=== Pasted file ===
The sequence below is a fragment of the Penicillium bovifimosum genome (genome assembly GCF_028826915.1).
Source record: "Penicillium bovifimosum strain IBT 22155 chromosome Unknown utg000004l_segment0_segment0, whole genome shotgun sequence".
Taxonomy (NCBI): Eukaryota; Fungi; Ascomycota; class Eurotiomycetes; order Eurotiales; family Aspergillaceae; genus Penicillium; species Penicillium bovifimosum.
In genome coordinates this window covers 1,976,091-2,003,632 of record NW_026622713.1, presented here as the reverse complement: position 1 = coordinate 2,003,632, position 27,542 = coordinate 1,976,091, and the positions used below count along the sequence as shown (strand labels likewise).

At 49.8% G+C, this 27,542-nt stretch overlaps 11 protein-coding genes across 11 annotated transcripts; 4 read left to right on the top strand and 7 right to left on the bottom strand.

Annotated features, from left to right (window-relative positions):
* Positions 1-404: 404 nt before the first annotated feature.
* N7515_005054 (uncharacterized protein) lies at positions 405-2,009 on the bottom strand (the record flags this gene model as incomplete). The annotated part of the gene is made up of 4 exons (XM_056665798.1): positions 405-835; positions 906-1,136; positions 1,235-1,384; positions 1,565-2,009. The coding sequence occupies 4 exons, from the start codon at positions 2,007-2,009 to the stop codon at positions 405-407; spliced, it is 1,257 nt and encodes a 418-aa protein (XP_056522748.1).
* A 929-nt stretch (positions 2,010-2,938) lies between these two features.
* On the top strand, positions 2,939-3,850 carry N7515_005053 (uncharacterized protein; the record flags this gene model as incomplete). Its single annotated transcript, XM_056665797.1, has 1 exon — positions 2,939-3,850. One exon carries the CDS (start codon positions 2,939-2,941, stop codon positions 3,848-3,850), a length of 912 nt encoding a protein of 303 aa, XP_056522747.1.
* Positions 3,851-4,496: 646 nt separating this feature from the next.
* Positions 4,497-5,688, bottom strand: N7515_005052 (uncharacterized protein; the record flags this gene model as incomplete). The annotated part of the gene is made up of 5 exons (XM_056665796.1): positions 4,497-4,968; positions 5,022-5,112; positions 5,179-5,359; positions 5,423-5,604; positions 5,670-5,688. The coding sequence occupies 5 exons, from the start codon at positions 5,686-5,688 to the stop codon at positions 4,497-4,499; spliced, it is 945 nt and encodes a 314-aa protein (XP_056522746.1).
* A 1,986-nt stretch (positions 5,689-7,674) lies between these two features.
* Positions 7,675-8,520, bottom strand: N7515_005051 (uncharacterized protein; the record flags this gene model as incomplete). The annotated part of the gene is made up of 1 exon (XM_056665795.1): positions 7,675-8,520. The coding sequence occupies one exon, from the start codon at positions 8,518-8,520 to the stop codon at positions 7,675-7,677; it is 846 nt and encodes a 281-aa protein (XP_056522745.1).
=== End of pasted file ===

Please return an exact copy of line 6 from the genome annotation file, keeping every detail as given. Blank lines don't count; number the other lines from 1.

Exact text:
Annotated features, from left to right (window-relative positions):